Actually come to think of it you are right. The valuations inmo are trash and include things like customer lists, and stuff like that. Goodwill is really just a plug after someone at Duff and Phelps has valued assets he hasnt even seen in an industry he doesnt work in. Damn 2 agreements this week, what the hell is going on.

 

---

 

Also Buffett said a word for word transcript is on the Website. Between that and the interviews I am good on the meeting.

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I respect your viewpoint, but note:

 

1) goodwill isn't what management pays over book.  It is what management pays over the rest of the assets at FMV (cash, A/R, fixed assets). 

 

2) goodwill can be written down but not up, so I don't know what the value is to that.

 

3) valuations are made by CPA firms that are FOS

 

4) it is truly a meaningless #

 

The much better way to judge management is see what they paid for the business and how that business has performed (based on normalized earnings or FCF).

 

Accountants just get in the way.  Trust me.  I am one.  I feel bad when I write this, but it is all true.

 

 

My bad. I was using book value and fair value interchangibly here. I should have been careful.

 

I agree though that if you keep writing off the goodwill then it becomes extra work to check back how much they have written off over the years. On top of that if initial FV is

way off the mark then having the goodwill number does not help much.

 

 

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Also Buffett said a word for word transcript is on the Website. Between that and the interviews I am good on the meeting.

Myth - Isn't the transcript only for the Sokol part of the Q&A alone?  Am I missing something?

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In short - To judge, How good the business is -> we don't need goodwill figure.

              To judge, How good the management decisions have been in past -> we do need goodwill figure in statements.

 

 

 

This is pretty much what Buffett seems to have said at the AM.

 

Question 29: Crowd- Questioner asked a question about goodwill, including goodwill when you calculate return on equity and write offs of goodwill.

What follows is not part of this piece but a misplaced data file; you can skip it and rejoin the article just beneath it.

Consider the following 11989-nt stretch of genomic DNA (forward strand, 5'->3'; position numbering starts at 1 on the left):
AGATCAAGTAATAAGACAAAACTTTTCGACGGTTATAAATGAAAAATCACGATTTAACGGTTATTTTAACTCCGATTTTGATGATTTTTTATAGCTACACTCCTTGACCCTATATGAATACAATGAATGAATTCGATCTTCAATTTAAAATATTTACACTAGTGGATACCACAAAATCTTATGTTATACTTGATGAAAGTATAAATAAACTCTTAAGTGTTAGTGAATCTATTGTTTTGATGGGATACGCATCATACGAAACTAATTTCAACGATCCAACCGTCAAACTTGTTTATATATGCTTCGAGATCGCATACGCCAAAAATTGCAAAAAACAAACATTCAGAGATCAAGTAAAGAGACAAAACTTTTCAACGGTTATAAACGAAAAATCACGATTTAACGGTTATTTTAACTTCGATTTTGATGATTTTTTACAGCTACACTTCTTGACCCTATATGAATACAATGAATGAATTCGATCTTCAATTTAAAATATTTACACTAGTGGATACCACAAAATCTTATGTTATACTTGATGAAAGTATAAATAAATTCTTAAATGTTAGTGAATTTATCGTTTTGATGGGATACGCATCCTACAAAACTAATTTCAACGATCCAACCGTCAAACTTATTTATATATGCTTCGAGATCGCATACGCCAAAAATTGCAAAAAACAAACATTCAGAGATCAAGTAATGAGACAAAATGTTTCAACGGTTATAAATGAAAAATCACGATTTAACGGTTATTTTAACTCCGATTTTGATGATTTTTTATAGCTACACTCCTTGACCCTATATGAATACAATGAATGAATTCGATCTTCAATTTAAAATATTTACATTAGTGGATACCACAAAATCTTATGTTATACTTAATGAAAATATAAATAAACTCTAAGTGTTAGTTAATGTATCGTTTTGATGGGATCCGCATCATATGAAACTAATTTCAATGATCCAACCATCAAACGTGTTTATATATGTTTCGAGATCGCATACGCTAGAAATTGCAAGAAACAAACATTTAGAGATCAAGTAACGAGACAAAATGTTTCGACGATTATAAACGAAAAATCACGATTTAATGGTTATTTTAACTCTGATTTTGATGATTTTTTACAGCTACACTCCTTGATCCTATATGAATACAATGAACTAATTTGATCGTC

Buffett: The AOL-Time Warner goodwill should have been written off. In general, goodwill should be not amortized, but should be written off when necessary. Goodwill should also not be used in evaluating a business. What the management is doing and how the operating businesses are doing are what the most important factors. In this case, the focus should be on returns on tangible assets. But when you are assessing how well he and Charlie are doing in calculating return on equity, you need to include goodwill.

 

Vinod

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Also Buffett said a word for word transcript is on the Website. Between that and the interviews I am good on the meeting.

Myth - Isn't the transcript only for the Sokol part of the Q&A alone?  Am I missing something?

 

I havent checked it. About 4 have been posted on Guru focus. I am working my way through those. I think between the 4-5 on GF and the Berkshire site + the videos and interviews its all out there.

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In short - To judge, How good the business is -> we don't need goodwill figure.

              To judge, How good the management decisions have been in past -> we do need goodwill figure in statements.

 

 

 

This is pretty much what Buffett seems to have said at the AM.

 

Question 29: Crowd- Questioner asked a question about goodwill, including goodwill when you calculate return on equity and write offs of goodwill.

Buffett: The AOL-Time Warner goodwill should have been written off. In general, goodwill should be not amortized, but should be written off when necessary. Goodwill should also not be used in evaluating a business. What the management is doing and how the operating businesses are doing are what the most important factors. In this case, the focus should be on returns on tangible assets. But when you are assessing how well he and Charlie are doing in calculating return on equity, you need to include goodwill.

 

Vinod

 

It's been few years but if I remember correctly,  there is very good example for this in "The Essays of Warren Buffet"